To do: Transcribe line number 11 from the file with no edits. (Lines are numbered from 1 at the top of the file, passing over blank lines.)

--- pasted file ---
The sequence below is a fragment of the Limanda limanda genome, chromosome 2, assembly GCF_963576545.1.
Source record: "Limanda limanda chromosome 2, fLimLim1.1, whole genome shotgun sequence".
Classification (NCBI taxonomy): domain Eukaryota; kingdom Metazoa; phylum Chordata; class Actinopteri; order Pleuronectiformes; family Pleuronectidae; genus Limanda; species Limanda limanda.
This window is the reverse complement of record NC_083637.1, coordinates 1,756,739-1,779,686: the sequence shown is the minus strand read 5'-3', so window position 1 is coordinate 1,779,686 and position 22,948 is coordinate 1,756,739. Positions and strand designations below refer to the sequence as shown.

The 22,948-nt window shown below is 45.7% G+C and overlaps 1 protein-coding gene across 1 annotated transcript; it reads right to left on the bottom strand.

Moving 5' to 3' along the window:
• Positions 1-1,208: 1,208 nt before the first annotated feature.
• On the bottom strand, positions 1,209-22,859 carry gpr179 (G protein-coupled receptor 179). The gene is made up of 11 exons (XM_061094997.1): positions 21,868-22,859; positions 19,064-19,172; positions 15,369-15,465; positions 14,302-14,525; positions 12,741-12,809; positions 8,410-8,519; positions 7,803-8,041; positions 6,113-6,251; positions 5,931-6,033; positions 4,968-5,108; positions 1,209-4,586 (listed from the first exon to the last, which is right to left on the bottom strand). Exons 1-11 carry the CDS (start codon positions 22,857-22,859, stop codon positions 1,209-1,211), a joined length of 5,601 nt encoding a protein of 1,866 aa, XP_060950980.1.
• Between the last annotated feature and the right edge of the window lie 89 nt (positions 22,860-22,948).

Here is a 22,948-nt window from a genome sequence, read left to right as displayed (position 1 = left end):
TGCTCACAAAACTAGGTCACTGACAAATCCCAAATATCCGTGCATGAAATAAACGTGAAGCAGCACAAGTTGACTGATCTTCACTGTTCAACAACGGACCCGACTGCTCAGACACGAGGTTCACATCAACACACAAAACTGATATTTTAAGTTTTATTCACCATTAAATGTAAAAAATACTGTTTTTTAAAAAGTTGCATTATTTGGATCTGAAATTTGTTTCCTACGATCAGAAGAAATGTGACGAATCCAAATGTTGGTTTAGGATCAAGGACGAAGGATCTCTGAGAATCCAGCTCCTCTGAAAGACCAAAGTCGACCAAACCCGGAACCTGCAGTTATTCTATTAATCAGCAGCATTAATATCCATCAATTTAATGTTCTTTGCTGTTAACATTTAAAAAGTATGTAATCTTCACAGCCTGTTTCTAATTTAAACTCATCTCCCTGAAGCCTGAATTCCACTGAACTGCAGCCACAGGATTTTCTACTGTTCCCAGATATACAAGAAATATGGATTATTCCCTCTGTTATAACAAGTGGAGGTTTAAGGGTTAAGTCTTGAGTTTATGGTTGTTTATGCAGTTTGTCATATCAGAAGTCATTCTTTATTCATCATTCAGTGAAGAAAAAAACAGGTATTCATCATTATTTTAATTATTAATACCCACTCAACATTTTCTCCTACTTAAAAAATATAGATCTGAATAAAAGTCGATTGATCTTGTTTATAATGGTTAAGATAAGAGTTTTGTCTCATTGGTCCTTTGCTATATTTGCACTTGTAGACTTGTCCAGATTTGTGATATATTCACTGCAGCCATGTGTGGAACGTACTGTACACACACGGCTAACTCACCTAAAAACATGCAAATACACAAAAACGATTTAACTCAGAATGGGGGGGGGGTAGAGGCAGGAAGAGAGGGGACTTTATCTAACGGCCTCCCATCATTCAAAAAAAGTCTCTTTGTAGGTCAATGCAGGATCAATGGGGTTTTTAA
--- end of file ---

TGCTCACAAAACTAGGTCACTGACAAATCCCAAATATCCGTGCATGAAATAAACGTGAAGCAGCACAAGTTGACTGATCTTCACTGTTCAACAACGGACCCGACTGCTCAGACACGAGGTTCACATCAACACACAAAACTGATATTTTAAGTTTTATTCACCATTAAATGTAAAAAATACTGTTTTTTAAAAAGTTGCATTATTTGGATCTGAAATTTGTTTCCTACGATCAGAAGAAATGTGACGAATCCAAATGTTGGTTTAGGATCAAGGACGAAGGATCTCTGAGAATCCAGCTCCTCTGAAAGACCAAAGTCGACCAAACCCGGAACCTGCAGTTATTCTATTAATCAGCAGCATTAATATCCATCAATTTAATGTTCTTTGCTGTTAACATTTAAAAAGTATGTAATCTTCACAGCCTGTTTCTAATTTAAACTCATCTCCCTGAAGCCTGAATTCCACTGAACTGCAGCCACAGGATTTTCTACTGTTCCCAGATATACAAGAAATATGGATTATTCCCTCTGTTATAACAAGTGGAGGTTTAAGGGTTAAGTCTTGAGTTTATGGTTGTTTATGCAGTTTGTCATATCAGAAGTCATTCTTTATTCATCATTCAGTGAAGAAAAAAACAGGTATTCATCATTATTTTAATTATTAATACCCACTCAACATTTTCTCCTACTTAAAAAATATAGATCTGAATAAAAGTCGATTGATCTTGTTTATAATGGTTAAGATAAGAGTTTTGTCTCATTGGTCCTTTGCTATATTTGCACTTGTAGACTTGTCCAGATTTGTGATATATTCACTGCAGCCATGTGTGGAACGTACTGTACACACACGGCTAACTCACCTAAAAACATGCAAATACACAAAAACGATTTAACTCAGAATGGGGGGGGGGTAGAGGCAGGAAGAGAGGGGACTTTATCTAACGGCCTCCCATCATTCAAAAAAAGTCTCTTTGTAGGTCAATGCAGGATCAATGGGGTTTTTAA